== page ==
Hyundai Venue vs. Hyundai Kona

By

Automotive Editor

Willis is a freelance writer based out of Philadelphia. Born and raised in Colorado, he graduated from Williams College. When he's not writing about cars or the outdoors, he spends his time rock climbing or reading with his two cats.


, Automotive Editor - January 21, 2020

2020 is a big year for Hyundai. The brand is adding their biggest ever vehicle in the Palisade, but they’re also adding a model at the other end of the spectrum: the pint-size Hyundai Venue.

That slots the Venue just under Hyundai’s existing subcompact crossover, the Kona. The Venue will be one of the cheapest new utility vehicles on the market, joining the Kona in appealing to urban buyers who want more than a hatchback.

So, which crossover runabout deserves your hard-earned dollars?

See a side-by-side comparison of the Venue & Kona »

What the Venue Gets Right

The headline feature of the new Hyundai Venue is its price. Starting just over $18,000, the Venue is nearly $3,000 cheaper than a base Kona.

Despite being cheaper, it comes surprisingly close in size. Sure, the Venue is almost 5 inches shorter, but it’s also half an inch taller. It doesn’t skimp on passenger space, with legroom nearly identical to the Kona. In fact, second-row passengers have more headroom in the Venue, thanks to its flat roof.

That roof is part of a boxier look that makes the Venue look more SUV-like than its curvier sibling. The Venue’s wide stance gives it an athletic look, although the grille may be too much bling for some.

Finally, the Venue comes out ahead in the battle for efficiency. While the Kona manages a respectable 30 miles per gallon combined, according to the EPA, the Venue’s lightweight body helps it to a maximum of 32 mpg combined.

What the Kona Gets Right

The Kona’s virtues start with its powertrain. While the Venue makes do with a 1.6-liter engine, the Kona gets a 2.0-liter four-cylinder unit making 26 more horsepower and 21 more pound-feet of torque. It’s hooked up to a six-speed automatic transmission. The Venue gets only a six-speed manual or a continuously variable transmission.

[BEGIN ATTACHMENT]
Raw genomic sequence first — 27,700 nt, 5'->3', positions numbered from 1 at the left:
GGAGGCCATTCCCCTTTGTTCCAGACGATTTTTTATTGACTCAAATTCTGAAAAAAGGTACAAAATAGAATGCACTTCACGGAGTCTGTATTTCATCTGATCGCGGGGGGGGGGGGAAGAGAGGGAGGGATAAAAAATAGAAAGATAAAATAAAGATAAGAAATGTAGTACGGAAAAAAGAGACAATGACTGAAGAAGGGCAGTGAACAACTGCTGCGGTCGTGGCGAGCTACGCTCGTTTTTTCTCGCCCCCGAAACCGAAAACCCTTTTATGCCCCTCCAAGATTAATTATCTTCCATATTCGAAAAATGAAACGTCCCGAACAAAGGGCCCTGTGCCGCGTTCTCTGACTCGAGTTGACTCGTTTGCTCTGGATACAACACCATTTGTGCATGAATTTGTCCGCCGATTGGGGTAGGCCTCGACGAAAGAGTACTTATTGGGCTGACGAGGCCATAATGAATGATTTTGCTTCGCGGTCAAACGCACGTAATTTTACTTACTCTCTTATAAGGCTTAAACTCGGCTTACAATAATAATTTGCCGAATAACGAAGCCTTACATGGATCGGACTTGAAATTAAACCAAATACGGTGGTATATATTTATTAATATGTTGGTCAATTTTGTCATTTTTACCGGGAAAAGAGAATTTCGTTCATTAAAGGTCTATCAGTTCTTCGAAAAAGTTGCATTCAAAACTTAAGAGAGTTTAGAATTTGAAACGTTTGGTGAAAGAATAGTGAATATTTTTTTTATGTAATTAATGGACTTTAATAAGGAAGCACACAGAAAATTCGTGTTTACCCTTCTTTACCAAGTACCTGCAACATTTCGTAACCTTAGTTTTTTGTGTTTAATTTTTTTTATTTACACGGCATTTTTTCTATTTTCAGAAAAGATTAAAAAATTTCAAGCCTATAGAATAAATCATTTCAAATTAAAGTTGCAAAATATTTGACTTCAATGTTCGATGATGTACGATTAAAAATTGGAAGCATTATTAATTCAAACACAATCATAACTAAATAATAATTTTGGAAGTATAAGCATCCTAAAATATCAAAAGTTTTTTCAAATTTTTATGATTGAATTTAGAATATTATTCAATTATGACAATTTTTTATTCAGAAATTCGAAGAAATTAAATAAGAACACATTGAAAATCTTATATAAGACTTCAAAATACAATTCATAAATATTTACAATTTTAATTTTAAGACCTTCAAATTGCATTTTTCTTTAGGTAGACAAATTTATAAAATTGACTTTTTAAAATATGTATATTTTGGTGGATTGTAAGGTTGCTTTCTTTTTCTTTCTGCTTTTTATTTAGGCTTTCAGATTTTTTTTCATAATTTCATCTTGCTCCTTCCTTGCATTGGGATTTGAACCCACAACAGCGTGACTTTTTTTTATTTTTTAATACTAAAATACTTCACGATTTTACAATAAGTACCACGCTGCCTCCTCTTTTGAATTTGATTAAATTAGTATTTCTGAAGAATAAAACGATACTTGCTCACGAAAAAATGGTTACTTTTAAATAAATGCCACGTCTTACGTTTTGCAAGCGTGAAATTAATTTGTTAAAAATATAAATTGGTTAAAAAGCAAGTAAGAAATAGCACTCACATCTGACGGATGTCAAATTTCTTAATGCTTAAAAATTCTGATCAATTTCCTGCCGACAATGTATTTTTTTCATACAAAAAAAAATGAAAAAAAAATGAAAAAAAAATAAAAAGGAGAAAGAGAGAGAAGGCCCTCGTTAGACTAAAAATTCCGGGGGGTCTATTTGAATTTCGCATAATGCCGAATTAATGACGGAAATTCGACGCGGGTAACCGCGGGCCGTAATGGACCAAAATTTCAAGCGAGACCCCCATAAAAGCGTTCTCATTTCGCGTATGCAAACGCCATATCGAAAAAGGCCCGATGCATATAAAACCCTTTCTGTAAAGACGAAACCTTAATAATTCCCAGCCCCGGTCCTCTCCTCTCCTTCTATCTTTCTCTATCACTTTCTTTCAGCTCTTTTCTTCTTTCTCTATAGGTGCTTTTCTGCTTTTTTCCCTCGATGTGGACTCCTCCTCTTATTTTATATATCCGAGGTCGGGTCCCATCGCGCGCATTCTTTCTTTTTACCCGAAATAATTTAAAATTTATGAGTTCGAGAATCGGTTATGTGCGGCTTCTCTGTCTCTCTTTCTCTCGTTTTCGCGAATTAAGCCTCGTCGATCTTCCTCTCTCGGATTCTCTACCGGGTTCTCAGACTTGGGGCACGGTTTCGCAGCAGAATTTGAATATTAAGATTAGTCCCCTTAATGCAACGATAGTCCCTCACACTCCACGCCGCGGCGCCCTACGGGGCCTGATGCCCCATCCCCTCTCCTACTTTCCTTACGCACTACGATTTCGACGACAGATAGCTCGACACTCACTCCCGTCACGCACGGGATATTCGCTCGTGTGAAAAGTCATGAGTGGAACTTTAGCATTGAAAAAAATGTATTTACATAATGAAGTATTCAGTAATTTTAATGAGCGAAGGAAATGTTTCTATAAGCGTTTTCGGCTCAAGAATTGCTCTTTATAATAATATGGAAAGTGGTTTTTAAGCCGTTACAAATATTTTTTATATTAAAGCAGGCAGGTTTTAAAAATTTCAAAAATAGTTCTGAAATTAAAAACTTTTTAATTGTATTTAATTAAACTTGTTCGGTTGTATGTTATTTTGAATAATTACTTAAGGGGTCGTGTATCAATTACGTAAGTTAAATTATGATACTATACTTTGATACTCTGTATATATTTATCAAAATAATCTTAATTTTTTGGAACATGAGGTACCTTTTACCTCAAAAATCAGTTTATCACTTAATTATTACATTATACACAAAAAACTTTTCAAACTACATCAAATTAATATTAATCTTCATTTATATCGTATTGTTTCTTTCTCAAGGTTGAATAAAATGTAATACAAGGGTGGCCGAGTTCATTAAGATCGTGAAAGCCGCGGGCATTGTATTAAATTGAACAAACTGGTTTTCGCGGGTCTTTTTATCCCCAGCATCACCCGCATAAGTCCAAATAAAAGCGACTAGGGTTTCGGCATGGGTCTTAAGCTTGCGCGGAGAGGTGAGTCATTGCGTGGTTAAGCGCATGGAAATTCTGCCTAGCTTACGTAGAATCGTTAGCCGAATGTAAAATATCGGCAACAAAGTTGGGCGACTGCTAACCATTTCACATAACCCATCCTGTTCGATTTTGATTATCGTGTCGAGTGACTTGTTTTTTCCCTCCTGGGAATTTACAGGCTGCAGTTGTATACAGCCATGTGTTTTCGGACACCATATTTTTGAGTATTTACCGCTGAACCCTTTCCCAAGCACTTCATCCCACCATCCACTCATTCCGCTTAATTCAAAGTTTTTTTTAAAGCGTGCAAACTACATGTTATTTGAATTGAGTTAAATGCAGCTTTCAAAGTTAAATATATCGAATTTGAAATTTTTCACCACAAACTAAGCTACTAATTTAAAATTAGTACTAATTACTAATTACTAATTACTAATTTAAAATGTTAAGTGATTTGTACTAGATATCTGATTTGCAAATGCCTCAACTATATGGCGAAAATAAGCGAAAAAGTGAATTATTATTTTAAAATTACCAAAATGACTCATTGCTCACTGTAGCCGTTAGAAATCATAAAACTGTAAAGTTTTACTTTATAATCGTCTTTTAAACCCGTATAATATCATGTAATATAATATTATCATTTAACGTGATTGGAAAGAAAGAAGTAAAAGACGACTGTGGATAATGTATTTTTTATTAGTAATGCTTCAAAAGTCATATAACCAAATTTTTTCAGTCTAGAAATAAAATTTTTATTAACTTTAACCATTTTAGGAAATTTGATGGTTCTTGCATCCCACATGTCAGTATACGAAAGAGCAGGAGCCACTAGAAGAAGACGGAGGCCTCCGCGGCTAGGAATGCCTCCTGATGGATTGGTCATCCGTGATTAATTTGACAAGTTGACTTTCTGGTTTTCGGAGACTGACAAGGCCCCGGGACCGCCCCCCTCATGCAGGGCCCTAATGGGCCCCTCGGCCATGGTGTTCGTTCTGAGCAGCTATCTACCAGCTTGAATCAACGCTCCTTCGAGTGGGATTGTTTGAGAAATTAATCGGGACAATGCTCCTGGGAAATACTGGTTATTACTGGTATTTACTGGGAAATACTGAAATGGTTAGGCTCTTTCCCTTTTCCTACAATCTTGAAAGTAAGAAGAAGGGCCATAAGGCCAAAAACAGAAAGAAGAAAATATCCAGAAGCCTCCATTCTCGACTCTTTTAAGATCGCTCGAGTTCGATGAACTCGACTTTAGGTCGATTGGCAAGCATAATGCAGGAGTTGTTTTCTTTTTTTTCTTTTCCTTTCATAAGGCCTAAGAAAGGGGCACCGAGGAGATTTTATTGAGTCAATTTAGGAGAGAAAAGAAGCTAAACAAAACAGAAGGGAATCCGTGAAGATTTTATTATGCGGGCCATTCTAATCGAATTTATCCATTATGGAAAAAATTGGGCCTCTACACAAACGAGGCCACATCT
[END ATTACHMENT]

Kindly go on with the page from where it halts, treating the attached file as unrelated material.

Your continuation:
Perhaps most importantly of all, the Kona is offered with all-wheel drive. The Venue is front-wheel drive only, which may lose it some fans in snow states.

Although the passenger space of the two cars is similar, the Kona puts its extra length to good use in the cargo department. With the seats folded, the Kona can hold 45.8 cubic feet to the Venue’s 31.9.

The Venue may win the efficiency battle, but only as long as it’s a gas-powered race. The Kona comes in an electric version with a range of 258 miles.

Small or Smaller?

Neither of these crossovers take up much space, and both are good value against much of the competition. The key for buyers will likely be utility.

Drivers who need a little extra space (or all-weather confidence) should look to the Kona. Otherwise, the Venue offers a strong bargain in an attractive package.

Our Verdict: Hyundai Venue

Although it stretches the definition of “crossover” and “SUV,” the Hyundai Venue is worth getting excited for. It’s not fast, but it brings much of the Kona’s utility at an even more approachable price. It looks sharp, too.

Take a closer look at the Hyundai Venue »

Take a closer look at the Hyundai Kona »

Side-by-side comparison of features, pricing, photos and more!

, Automotive Editor

Willis is a freelance writer based out of Philadelphia. Born and raised in Colorado, he graduated from Williams College. When he's not writing about cars or the outdoors, he spends his time rock climbing or reading with his two cats.


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